2. Y'know, I've lived in San Diego for almost 25 years, two of that in PB proper, and I've somehow never eaten at the Green Flash. Of course, that was way down the other end of PB from my house. If I set out that way, by the time I was halfway to the beach I'd usually forgotten where/who I was.

      When I do eventually make it down there, I'll be certain to tell them that Hairless Gimlet Man sent me.

  18. This game will always be one of my low-key favorites, even though both times I was on track to beat the game my hard drive catastrophically failed and I lost everything, and I could not bring myself to do it a third time, even years later.

    As Keir said, the mini-games and the museum dynamic really livened the game up, and the overall simplicity kept it easy to keep playing rather than getting bogged down in something. I even tried to buy the original cover art to the game a few years back ... only to find that the curator of the CRPG Museum had beaten me to it. Though happily that was what led me to try to track down the Wasteland box art, which led to me brokering the sale to Brian Fargo instead, which needless to say was the better choice.

    1. "This game will always be one of my low-key favorites, even though both times I was on track to beat the game my hard drive catastrophically failed and I lost everything, and I could not bring myself to do it a third time, even years later."

      That is me and Baldur's Gate. I didn't try again until this year. I should finish it off (I stopped and got into Assasins's Creed 2, Mass Effect 2 and Mass Effect 3. I'll be losing access to the Xbox next Tuesday as I move to the west coast)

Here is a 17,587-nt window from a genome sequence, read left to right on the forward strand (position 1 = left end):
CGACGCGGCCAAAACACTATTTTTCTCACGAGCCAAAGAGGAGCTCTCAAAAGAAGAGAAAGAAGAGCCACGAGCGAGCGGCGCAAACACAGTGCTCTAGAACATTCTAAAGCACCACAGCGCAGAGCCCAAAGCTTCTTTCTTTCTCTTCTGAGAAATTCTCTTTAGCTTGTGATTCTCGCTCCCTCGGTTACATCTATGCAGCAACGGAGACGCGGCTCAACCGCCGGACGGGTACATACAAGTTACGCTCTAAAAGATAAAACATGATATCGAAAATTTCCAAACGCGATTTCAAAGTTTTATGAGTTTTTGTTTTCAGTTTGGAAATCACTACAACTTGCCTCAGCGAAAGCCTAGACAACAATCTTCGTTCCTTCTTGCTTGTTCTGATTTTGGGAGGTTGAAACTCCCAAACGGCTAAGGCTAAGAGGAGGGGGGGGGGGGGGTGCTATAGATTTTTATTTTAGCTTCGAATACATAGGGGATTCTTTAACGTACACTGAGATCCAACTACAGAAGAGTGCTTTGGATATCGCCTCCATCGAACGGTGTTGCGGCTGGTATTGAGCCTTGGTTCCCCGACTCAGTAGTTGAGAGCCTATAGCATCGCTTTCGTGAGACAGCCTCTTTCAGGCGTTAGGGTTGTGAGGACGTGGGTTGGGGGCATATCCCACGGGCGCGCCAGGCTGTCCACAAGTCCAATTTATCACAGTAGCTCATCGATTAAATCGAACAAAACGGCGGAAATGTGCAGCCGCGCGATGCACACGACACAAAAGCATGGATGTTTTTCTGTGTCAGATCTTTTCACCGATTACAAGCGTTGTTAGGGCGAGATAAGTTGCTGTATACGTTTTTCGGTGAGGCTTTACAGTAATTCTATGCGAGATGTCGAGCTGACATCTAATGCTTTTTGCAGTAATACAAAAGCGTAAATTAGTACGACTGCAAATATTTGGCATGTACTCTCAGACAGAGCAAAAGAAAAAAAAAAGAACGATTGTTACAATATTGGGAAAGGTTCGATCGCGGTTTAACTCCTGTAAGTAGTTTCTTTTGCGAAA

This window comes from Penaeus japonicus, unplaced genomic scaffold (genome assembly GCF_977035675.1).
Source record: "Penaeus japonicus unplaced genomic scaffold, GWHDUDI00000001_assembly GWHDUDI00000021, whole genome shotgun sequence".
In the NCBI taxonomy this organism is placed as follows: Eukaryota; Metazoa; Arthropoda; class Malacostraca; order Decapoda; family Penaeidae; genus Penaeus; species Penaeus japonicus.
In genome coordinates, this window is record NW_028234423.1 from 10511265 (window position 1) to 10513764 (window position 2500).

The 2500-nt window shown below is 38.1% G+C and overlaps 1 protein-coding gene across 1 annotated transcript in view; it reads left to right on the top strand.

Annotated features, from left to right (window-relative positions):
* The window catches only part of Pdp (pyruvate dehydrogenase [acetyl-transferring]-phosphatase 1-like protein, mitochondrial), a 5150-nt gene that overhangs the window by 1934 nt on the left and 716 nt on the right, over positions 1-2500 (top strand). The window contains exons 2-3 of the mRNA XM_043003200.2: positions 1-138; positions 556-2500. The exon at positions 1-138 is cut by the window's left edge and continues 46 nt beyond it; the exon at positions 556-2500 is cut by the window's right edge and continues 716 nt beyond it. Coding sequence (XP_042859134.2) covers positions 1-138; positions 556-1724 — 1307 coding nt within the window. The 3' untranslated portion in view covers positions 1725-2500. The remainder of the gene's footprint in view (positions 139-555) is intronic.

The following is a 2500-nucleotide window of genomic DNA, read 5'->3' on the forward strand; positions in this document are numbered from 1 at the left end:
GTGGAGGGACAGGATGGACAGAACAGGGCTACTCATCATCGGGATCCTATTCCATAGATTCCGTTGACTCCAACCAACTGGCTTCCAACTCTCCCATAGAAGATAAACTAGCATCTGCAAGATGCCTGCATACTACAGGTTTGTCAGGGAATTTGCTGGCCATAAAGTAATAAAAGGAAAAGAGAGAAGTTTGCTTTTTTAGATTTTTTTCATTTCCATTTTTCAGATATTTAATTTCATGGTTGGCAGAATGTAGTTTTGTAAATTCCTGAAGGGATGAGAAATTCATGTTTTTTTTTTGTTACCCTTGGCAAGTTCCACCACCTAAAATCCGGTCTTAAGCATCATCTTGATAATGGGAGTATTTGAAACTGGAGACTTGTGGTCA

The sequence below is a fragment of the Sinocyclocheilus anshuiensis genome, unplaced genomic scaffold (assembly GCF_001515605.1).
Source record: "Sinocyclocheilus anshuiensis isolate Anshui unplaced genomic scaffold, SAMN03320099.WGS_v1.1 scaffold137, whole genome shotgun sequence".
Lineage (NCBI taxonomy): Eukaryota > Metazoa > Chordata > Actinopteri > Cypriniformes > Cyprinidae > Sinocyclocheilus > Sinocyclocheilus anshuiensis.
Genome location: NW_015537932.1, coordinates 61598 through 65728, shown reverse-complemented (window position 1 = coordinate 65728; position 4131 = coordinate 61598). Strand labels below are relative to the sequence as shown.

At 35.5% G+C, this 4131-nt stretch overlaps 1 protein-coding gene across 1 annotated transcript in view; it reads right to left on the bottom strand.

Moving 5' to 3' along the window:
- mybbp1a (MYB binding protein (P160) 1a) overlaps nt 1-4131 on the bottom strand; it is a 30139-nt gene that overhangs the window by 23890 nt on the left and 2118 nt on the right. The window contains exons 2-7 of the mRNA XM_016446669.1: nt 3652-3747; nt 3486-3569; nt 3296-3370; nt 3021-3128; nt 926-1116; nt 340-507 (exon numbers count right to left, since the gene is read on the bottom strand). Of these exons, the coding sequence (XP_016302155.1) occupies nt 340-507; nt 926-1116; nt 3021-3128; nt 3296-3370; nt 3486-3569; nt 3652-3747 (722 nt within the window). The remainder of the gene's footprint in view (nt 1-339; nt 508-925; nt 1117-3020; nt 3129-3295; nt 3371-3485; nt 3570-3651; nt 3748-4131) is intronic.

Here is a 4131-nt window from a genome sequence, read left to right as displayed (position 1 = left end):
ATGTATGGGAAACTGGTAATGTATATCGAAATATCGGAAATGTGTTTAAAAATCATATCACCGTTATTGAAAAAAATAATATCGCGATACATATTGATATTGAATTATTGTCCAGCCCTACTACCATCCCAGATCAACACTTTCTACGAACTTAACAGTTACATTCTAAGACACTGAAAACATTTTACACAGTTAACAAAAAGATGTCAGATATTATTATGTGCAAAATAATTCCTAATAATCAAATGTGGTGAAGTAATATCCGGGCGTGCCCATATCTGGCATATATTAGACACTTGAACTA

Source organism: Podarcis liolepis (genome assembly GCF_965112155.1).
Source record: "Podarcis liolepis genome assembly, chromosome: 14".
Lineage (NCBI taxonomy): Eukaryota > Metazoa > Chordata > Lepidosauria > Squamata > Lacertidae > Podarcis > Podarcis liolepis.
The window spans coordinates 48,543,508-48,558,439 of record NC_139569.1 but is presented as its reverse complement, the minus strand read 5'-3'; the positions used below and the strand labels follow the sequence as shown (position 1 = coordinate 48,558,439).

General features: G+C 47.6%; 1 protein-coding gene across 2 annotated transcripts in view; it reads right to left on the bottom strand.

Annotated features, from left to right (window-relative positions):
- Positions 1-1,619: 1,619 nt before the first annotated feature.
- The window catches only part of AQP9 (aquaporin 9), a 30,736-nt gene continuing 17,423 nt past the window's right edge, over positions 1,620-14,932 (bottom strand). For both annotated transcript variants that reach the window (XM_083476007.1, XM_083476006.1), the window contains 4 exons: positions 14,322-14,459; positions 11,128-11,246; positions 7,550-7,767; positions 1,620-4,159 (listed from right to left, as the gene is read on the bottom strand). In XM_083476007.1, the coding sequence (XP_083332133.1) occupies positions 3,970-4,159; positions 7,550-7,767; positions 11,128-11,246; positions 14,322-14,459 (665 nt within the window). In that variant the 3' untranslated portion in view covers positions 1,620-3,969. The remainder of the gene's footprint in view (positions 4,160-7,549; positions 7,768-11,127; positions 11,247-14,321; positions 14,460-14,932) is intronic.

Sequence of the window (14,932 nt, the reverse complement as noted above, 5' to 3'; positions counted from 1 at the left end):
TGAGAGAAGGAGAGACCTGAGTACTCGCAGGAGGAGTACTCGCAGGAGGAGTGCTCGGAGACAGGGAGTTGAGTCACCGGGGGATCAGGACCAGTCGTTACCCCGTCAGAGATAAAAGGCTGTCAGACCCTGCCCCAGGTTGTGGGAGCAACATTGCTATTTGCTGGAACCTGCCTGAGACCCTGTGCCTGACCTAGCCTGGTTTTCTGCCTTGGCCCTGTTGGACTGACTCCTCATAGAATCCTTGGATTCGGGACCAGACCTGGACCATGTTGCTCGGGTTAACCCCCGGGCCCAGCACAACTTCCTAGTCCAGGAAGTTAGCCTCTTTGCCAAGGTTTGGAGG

19. I had a C64 for years before I got hold of the C1541 disk drive -- they were somewhat rare in the UK -- and with it came a bunch of disk games, including Legacy of the Ancients. I remember playing it a little and for some reason not being able to get out of the Museum. I also remember trying again and finding the disk to be corrupted, so I never got to see what was beyond the Museum!

  20. I really enjoy your blog! Legacy of the Ancients is one of those nostalgic games for me (C64 version) that has kept a hold on me because of its unique museum-world-portal treatment. The idea of the Ancients not being able to affect the worlds they watch must be inspired by Marvel Comics' The Watcher. The mini-games and simple play were the right mix of just enough charm and challenge.

  21. Someone created a tabletop campaign and player's guide for this setting for 5th Edition D&D (financed in 2019 through kickstarter, with the involvement of the original authors: